50th Anniversary of the Dublin-Monaghan Bombings

Páirtí Cumannach na hÉireann / the Communist Party of Ireland once again expresses its solidarity with the families of the victims of the Dublin-Monaghan bombings on this the 50th anniversary; bombings that murdered 33 and injured 300 of our fellow citizens, leaving many families and individuals scarred for life both emotionally and physically.

The bombings, carried out under the direction and coordination of British state military intelligence using its proxy forces – loyalist paramilitaries – on this occasion the Ulster Volunteer Force (UVF).

Three bombs were exploded on two very busy Dublin streets at a time when thousands of working people were shopping or going home from work. The third Dublin bomb exploded near Kildare Street. The Monaghan bomb was detonated in the heart of the town.

The then Irish government, a coalition of Fine Gael and the Labour Party, was one of the most reactionary governments produced by the Irish ruling class. The 2003 Barron Report into the bombings exposed the shambolic nature of An Garda Síochána’s investigation into what was a terrorist attack on the Irish state, directed by the British state. At the time of the attack the Irish government was instituting a regime of repression against Republicans and all those who expressed solidarity with the people in the six counties. The British state attack was a message to the Irish government and to the Irish people of the likely consequences of any support for the IRA campaign in the six counties.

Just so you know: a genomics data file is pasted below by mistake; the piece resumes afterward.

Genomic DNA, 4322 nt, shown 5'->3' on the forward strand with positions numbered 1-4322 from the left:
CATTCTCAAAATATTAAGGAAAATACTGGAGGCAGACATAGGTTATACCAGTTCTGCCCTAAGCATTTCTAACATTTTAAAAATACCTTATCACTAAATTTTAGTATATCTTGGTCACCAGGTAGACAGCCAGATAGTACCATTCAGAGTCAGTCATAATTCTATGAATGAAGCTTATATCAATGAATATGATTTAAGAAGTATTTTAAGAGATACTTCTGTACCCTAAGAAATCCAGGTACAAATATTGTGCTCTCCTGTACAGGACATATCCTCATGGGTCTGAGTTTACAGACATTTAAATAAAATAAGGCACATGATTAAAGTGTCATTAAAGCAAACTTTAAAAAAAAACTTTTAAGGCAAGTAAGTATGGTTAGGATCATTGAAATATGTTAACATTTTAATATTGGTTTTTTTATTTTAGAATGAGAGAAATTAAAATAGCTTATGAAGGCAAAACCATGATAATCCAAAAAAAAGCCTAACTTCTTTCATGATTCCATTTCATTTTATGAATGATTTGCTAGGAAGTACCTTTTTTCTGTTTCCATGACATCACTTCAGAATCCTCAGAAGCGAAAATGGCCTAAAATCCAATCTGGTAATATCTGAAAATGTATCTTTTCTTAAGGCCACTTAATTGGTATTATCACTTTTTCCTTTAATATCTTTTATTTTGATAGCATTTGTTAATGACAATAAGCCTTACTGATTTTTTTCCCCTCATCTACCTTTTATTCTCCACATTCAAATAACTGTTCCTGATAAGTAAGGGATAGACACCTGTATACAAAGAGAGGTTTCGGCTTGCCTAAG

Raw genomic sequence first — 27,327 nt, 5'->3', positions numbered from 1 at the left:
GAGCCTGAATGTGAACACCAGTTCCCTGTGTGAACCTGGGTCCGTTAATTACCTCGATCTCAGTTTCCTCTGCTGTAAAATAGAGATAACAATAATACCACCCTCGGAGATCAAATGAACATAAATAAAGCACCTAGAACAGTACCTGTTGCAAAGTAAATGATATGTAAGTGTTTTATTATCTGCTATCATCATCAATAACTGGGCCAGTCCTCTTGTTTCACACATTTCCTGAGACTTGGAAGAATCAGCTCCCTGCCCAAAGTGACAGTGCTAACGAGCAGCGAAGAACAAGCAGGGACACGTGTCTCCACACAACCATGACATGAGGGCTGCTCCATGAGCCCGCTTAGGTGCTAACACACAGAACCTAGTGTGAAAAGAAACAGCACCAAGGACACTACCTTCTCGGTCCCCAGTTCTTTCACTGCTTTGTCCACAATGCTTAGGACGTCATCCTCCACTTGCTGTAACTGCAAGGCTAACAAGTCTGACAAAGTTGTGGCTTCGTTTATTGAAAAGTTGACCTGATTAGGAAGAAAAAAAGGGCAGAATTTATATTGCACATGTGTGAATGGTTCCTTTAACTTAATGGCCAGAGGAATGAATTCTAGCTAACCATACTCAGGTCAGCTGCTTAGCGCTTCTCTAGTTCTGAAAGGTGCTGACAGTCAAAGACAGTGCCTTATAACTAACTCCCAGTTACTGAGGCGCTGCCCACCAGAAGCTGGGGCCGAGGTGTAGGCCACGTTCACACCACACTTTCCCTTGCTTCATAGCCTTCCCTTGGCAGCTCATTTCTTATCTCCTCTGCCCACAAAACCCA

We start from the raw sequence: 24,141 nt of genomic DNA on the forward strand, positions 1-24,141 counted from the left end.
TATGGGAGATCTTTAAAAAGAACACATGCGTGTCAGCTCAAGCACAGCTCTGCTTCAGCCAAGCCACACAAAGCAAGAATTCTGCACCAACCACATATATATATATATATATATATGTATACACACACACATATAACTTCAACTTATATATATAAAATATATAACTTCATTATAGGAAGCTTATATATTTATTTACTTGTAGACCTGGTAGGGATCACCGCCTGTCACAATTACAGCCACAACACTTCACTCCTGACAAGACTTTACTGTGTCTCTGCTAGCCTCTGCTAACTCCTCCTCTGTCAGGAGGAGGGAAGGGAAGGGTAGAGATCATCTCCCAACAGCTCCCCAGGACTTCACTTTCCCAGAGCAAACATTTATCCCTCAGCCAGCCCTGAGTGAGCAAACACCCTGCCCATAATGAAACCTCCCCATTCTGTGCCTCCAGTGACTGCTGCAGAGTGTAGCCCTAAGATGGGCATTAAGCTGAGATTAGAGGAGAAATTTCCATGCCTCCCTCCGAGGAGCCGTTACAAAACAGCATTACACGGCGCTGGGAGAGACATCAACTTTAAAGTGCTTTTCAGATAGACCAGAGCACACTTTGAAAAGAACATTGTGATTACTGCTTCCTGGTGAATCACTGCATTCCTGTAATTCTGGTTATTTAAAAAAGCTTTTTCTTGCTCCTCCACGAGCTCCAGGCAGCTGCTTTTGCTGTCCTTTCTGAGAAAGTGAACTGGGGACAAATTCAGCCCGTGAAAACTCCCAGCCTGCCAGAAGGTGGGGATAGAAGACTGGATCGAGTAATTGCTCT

The British continue to block and prevaricate regarding supplying all materials in relation to these events. It was in the British state’s interests to bomb Dublin and Monaghan 50 years ago, and it is still in its interests to block any further exposure of this state-directed crime. The British state has protected and continues to protect all those who planned and carried out the bombings.

At a time when the Irish ruling class wants closer links with NATO, it should be remembered that Britain was then, and remains today, one of the most aggressive members of NATO. The attack shows that Britain doesn’t care for Irish democracy, neutrality, and sovereignty. The British state, then as now, continues to protect its interests and interfere in the affairs of the Irish people. The lesson of history must be learned by each generation, that British imperialism does not have friends but only interests to serve and pursue.